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Like Mean Girls With 401(k)s
Being on Facebook means high school cliquishness never has to end.
There exists this myth of stranger–danger on the internet—the faceless, child–molesting folk devil that drives the sanest of social networkers (and their moms) into an anxious moral panic. But the invisible lurker, the Dateline NBC predator who hides behind a screen name in an anonymous chat room or message board, is not the most threatening menace of online socialization. The biggest danger on the Internet is your pre–existing circle of acquaintances, those relationships you’ve established in schools and bars and workplaces, with whom regular interactions occur outside of instant messaging and shared items on your Google Reader.
The scariest online interactions take place not with buylling strangers, but with your very own friends. Because your friends are terrifying people, and online interactions replicate existing patterns of behavior than deviate from them.
How do I know your friends are horrible people? Because we all are. Call me Ms. Anthrope, but—regardless of any inherent sweetness, kindness or benevolence—we’re all lazy narcissists prone to fits of jealousy and passive aggressive cattiness. And the internet—Facebook in particular—provides the perfect forum in which to exercise that nasty passive aggression.
There is overt online aggression (homophobia, misogyny, racism, threats of violence, etc.), and there is creepy, crawly passive aggression, which is so much harder to diagnose and reconcile than the kind that’s clearly meant to harm. But it’s a threat that any girl who has weathered the terrains of high school will surely recognize.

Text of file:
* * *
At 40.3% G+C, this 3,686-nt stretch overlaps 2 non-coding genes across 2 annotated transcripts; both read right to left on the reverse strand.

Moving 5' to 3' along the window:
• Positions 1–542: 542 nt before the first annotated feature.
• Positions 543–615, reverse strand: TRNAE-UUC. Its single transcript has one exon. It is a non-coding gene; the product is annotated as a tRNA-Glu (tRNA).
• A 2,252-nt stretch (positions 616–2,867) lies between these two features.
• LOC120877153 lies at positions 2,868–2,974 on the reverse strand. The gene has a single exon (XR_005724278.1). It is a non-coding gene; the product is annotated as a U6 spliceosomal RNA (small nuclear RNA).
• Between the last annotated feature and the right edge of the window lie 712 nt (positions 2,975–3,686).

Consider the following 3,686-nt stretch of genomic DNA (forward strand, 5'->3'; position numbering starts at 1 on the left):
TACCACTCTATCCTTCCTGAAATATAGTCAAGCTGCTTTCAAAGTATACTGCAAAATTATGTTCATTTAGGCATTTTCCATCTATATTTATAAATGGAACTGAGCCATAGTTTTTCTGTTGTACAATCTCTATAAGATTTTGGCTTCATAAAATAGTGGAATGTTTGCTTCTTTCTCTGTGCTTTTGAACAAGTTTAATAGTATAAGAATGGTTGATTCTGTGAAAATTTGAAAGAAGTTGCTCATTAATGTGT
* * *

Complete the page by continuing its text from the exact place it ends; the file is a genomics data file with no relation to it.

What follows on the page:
What do I mean by passive aggressive Facebook behavior? Let me give you some examples from my life and the lives of some forthcoming friends.
• S. complained recently of being made to feel more like a wannabe than a queen bee, a position she hasn’t been relegated to since her cliquey pre–teen years. College acquaintances she had thought were true blue friends visited Philly for the weekend, stayed with another supposed true blue friend a block away from her apartment, and did not bother to call her up and invite her to join the revelry. How did she found out about this exclusive weekend of S.–less fun? Facebook photos, of course. An entire album labeled ”Philadelphia,” tagged with each of her ”friends” smiling, drinking, shopping, all without her. ”I know they posted them so I’d see them and know I wasn’t invited,” she says. Sound like paranoia? A bit. But that’s the thing about Facebook passive aggression. It can never be proven. The victim must entirely deduce the meaning, which the cruel enactors rely on and expect.
• Another friend, M., freely admits to engaging in Facebook passive aggression. Her act was a slight attempt at ex vindication, therefore forgivable and even commendable. A long–distance boyfriend cheated on her with another girl. M. found that girl on Facebook, informed her of her sweetheart’s straying ways, and that girl got rid of the dirty charlatan, too. Eventually M. and the mistress became Facebook friends, and then when M. had a work thing in the mistress’s hometown, they met up and became real–life friends. They documented the event with a photo, which they posted to Facebook, in hopes the long–distance cheater would see it. He did. Passive aggressive Facebook retribution? So much more satisfying than keying his car.
Other friends tell stories of being de–friended and of friend requests going ignored; of mean–spirited hometown frenemies (the kind who made adolescence unbearable) friending them only to judge accomplishments and profile pics rather than to respond to messages of, ”Hi, how are you?”; of exes posting smug photos with their new partners too soon after the split.